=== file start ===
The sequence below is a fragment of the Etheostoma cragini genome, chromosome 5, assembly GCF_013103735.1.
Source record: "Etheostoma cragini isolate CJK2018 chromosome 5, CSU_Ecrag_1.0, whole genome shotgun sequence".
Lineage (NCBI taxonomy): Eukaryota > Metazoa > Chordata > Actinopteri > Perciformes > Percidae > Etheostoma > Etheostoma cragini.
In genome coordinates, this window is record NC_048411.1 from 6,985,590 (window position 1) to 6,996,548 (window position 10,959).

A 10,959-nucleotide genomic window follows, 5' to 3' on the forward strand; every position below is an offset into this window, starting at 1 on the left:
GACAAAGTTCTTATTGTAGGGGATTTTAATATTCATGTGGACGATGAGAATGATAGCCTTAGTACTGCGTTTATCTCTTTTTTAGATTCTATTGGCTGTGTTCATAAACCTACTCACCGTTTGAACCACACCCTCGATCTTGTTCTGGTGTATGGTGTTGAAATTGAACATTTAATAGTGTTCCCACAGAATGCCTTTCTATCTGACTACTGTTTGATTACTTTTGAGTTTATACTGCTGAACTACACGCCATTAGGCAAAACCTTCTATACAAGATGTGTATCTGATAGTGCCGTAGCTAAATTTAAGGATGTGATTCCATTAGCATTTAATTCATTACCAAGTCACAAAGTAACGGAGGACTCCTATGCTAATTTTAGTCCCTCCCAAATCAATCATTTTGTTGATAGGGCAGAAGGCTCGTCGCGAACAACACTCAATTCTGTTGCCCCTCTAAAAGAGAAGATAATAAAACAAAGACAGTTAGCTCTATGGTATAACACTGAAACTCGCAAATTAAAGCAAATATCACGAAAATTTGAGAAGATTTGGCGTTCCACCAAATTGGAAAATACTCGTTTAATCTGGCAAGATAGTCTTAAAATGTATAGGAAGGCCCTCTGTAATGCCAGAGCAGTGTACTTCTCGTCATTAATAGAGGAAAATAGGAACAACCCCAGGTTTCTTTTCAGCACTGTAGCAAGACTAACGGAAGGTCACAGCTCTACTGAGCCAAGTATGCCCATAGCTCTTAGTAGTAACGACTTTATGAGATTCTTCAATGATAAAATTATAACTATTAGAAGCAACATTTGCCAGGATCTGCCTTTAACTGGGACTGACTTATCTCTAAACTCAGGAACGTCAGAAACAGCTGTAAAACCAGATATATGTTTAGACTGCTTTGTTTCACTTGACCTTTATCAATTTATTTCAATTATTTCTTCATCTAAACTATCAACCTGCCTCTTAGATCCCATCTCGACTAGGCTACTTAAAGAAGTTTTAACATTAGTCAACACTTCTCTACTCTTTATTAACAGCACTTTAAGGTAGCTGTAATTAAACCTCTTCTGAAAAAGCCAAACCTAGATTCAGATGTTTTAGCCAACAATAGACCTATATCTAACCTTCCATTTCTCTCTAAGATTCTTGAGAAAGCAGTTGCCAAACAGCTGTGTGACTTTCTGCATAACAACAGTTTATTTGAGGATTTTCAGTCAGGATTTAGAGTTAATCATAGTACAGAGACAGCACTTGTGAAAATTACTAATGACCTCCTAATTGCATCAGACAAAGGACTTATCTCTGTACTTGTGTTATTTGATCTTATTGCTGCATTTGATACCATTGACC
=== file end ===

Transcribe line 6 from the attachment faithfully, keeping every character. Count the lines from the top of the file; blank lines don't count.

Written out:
GACAAAGTTCTTATTGTAGGGGATTTTAATATTCATGTGGACGATGAGAATGATAGCCTTAGTACTGCGTTTATCTCTTTTTTAGATTCTATTGGCTGTGTTCATAAACCTACTCACCGTTTGAACCACACCCTCGATCTTGTTCTGGTGTATGGTGTTGAAATTGAACATTTAATAGTGTTCCCACAGAATGCCTTTCTATCTGACTACTGTTTGATTACTTTTGAGTTTATACTGCTGAACTACACGCCATTAGGCAAAACCTTCTATACAAGATGTGTATCTGATAGTGCCGTAGCTAAATTTAAGGATGTGATTCCATTAGCATTTAATTCATTACCAAGTCACAAAGTAACGGAGGACTCCTATGCTAATTTTAGTCCCTCCCAAATCAATCATTTTGTTGATAGGGCAGAAGGCTCGTCGCGAACAACACTCAATTCTGTTGCCCCTCTAAAAGAGAAGATAATAAAACAAAGACAGTTAGCTCTATGGTATAACACTGAAACTCGCAAATTAAAGCAAATATCACGAAAATTTGAGAAGATTTGGCGTTCCACCAAATTGGAAAATACTCGTTTAATCTGGCAAGATAGTCTTAAAATGTATAGGAAGGCCCTCTGTAATGCCAGAGCAGTGTACTTCTCGTCATTAATAGAGGAAAATAGGAACAACCCCAGGTTTCTTTTCAGCACTGTAGCAAGACTAACGGAAGGTCACAGCTCTACTGAGCCAAGTATGCCCATAGCTCTTAGTAGTAACGACTTTATGAGATTCTTCAATGATAAAATTATAACTATTAGAAGCAACATTTGCCAGGATCTGCCTTTAACTGGGACTGACTTATCTCTAAACTCAGGAACGTCAGAAACAGCTGTAAAACCAGATATATGTTTAGACTGCTTTGTTTCACTTGACCTTTATCAATTTATTTCAATTATTTCTTCATCTAAACTATCAACCTGCCTCTTAGATCCCATCTCGACTAGGCTACTTAAAGAAGTTTTAACATTAGTCAACACTTCTCTACTCTTTATTAACAGCACTTTAAGGTAGCTGTAATTAAACCTCTTCTGAAAAAGCCAAACCTAGATTCAGATGTTTTAGCCAACAATAGACCTATATCTAACCTTCCATTTCTCTCTAAGATTCTTGAGAAAGCAGTTGCCAAACAGCTGTGTGACTTTCTGCATAACAACAGTTTATTTGAGGATTTTCAGTCAGGATTTAGAGTTAATCATAGTACAGAGACAGCACTTGTGAAAATTACTAATGACCTCCTAATTGCATCAGACAAAGGACTTATCTCTGTACTTGTGTTATTTGATCTTATTGCTGCATTTGATACCATTGACC